When you intend to take a long voyage, nothing is better than to keep it a secret till the moment of your departure. Without this, you will be continually interrupted and tormented by visits from friends and acquaintances, who not only make you lose your valuable time, but make you forget a thousand things which you wish to remember; so that when you are embarked, and fairly at sea, you recollect, with much uneasiness, affairs which you have not terminated, accounts which you have not settled, and a number of things which you proposed to carry with you, and which you find the want of every moment. Would it not be attended with the best consequences to reform such a custom, and to suffer a traveller, without deranging him, to make his preparations in quietness, to set apart a few days, when these are finished, to take leave of his friends, and to receive their good
It is not always
wishes for his happy return? in one's power to choose a captain; tho' great part of the pleasure and happiness of the passage depends upon this choice, and tho' one must for a time be confined to his company, and be in some measure under his command. If he be a social sensible man, obliging, and of a good disposition, you will be so much the happier. One sometimes meets with people of this description, but they are not common; however, if your's be not of this number, if he be a good seaman, attentive, careful, and active in the management of his vessel, you must dispense with the rest, for these are the most essential qualities. Whatever right you may have, by your agreement with him, to the provisions he has taken on board for the use of the passengers, it is always proper to have some private store, which you may make use of occasionally. You ought, therefore to provide good water, that of the ship being often bad; but you must put it into bottles, without which you cannot expect to preserve it sweet. You ought also to carry with you good tea, ground coffee, chocolate, wine of that sort which you like best, cider, dried raisins, almonds, sugar, capillaire, citrons, rum, eggs dipped in oil, portable soup, bread twice baked. With regard to poultry, it is almost useless to carry any with you, unless you resolve to undertake the office of feeding and fattening them your self. With the little care which is taken of them on ship-board, they are almost all sickly, and their flesh is as tough as leather.
All sailors entertain an opinion, which has undoubtedly originated formerly from a want of water, and when it has been found necessary to be sparing of it, that poultry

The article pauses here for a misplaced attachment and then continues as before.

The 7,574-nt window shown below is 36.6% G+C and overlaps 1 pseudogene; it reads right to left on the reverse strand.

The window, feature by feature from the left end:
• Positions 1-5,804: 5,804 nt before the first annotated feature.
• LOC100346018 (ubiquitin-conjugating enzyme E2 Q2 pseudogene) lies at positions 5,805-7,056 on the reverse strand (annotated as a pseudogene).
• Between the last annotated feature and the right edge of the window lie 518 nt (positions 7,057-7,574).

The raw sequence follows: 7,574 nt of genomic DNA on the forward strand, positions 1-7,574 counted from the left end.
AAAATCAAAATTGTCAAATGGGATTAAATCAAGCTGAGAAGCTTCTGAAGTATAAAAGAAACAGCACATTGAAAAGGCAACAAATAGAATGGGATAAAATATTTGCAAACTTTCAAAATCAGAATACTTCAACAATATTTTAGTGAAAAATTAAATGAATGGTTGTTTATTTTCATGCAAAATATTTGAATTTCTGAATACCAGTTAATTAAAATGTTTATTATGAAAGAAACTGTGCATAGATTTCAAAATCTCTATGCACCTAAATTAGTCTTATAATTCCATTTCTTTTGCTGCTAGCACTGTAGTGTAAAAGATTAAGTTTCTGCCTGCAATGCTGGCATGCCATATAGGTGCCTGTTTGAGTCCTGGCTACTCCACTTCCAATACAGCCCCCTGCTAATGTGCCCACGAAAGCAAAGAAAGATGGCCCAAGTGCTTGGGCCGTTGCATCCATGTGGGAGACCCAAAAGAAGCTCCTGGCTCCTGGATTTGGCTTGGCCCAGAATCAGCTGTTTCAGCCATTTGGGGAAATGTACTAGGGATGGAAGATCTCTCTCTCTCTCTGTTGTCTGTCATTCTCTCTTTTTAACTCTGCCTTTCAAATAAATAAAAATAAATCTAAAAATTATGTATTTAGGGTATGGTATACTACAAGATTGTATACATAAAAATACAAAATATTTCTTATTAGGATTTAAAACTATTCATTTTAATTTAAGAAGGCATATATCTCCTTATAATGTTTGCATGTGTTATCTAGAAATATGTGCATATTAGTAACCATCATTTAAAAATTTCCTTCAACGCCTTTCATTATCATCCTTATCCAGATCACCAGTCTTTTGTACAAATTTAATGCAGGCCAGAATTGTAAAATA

never know when they have drank enough; and that when water is given them at discretion, they generally kill themselves by drinking beyond measure. In consequence of this opinion, they give them water only once in two days, and even then in small quantities: but as they pour this water into troughs inclining on one side, which occasions it to run to the lower part, it thence happens that they are obliged to mount one upon the back of another in order to reach it; and there are some which cannot even dip their beaks in it. Thus continually tantalized and tormented by thirst, they are unable to digest their food, which is very dry, and they soon fall sick and die. Some of them are found thus every morning, and thrown into the sea; whilst those which are killed for the table are scarcely fit to be eaten. To remedy this inconvenience, it will be necessary to divide their troughs into small compartments, in such a manner, that each of them may be capable of containing water; but this is seldom or never done. On this account, sheep and hogs are to be considered as the best fresh provision that one can have at sea; mutton there being in general very good, and pork excellent. It may happen that some of the provisions and stores which I have recommended may become almost useless, by the care which the captain has taken to lay in a proper stock: but in such a case you may dispose of it to relieve the poor passengers, who, paying less for their passage, are stowed among the common sailors, and have no right to the captain's provisions, except such part of them as is used for feeding the crew. These passengers are sometimes sick, melancholy and dejected; and there are often women and children among them,